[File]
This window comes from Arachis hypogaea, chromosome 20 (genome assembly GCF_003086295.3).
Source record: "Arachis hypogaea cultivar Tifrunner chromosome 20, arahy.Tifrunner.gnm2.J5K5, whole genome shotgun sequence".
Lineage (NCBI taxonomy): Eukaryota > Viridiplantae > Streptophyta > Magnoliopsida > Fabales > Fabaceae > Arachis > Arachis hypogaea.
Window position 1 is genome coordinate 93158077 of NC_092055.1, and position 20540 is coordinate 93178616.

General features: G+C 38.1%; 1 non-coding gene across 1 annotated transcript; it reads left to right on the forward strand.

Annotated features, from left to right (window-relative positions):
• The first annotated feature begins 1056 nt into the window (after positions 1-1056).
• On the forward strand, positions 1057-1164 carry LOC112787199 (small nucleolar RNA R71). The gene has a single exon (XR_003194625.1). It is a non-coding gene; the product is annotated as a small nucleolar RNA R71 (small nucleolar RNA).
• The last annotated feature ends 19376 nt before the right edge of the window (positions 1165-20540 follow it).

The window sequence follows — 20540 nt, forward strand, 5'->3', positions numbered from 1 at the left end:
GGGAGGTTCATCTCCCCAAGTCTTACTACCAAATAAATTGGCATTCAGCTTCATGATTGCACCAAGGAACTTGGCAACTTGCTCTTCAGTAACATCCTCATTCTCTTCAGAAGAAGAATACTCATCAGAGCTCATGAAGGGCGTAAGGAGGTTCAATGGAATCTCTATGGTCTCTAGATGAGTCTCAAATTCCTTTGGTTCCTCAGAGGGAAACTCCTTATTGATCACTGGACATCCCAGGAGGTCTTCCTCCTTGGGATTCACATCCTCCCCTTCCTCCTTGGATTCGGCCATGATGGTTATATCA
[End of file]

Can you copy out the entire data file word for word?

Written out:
This window comes from Arachis hypogaea, chromosome 20 (genome assembly GCF_003086295.3).
Source record: "Arachis hypogaea cultivar Tifrunner chromosome 20, arahy.Tifrunner.gnm2.J5K5, whole genome shotgun sequence".
Lineage (NCBI taxonomy): Eukaryota > Viridiplantae > Streptophyta > Magnoliopsida > Fabales > Fabaceae > Arachis > Arachis hypogaea.
Window position 1 is genome coordinate 93158077 of NC_092055.1, and position 20540 is coordinate 93178616.

General features: G+C 38.1%; 1 non-coding gene across 1 annotated transcript; it reads left to right on the forward strand.

Annotated features, from left to right (window-relative positions):
• The first annotated feature begins 1056 nt into the window (after positions 1-1056).
• On the forward strand, positions 1057-1164 carry LOC112787199 (small nucleolar RNA R71). The gene has a single exon (XR_003194625.1). It is a non-coding gene; the product is annotated as a small nucleolar RNA R71 (small nucleolar RNA).
• The last annotated feature ends 19376 nt before the right edge of the window (positions 1165-20540 follow it).

The window sequence follows — 20540 nt, forward strand, 5'->3', positions numbered from 1 at the left end:
GGGAGGTTCATCTCCCCAAGTCTTACTACCAAATAAATTGGCATTCAGCTTCATGATTGCACCAAGGAACTTGGCAACTTGCTCTTCAGTAACATCCTCATTCTCTTCAGAAGAAGAATACTCATCAGAGCTCATGAAGGGCGTAAGGAGGTTCAATGGAATCTCTATGGTCTCTAGATGAGTCTCAAATTCCTTTGGTTCCTCAGAGGGAAACTCCTTATTGATCACTGGACATCCCAGGAGGTCTTCCTCCTTGGGATTCACATCCTCCCCTTCCTCCTTGGATTCGGCCATGATGGTTATATCA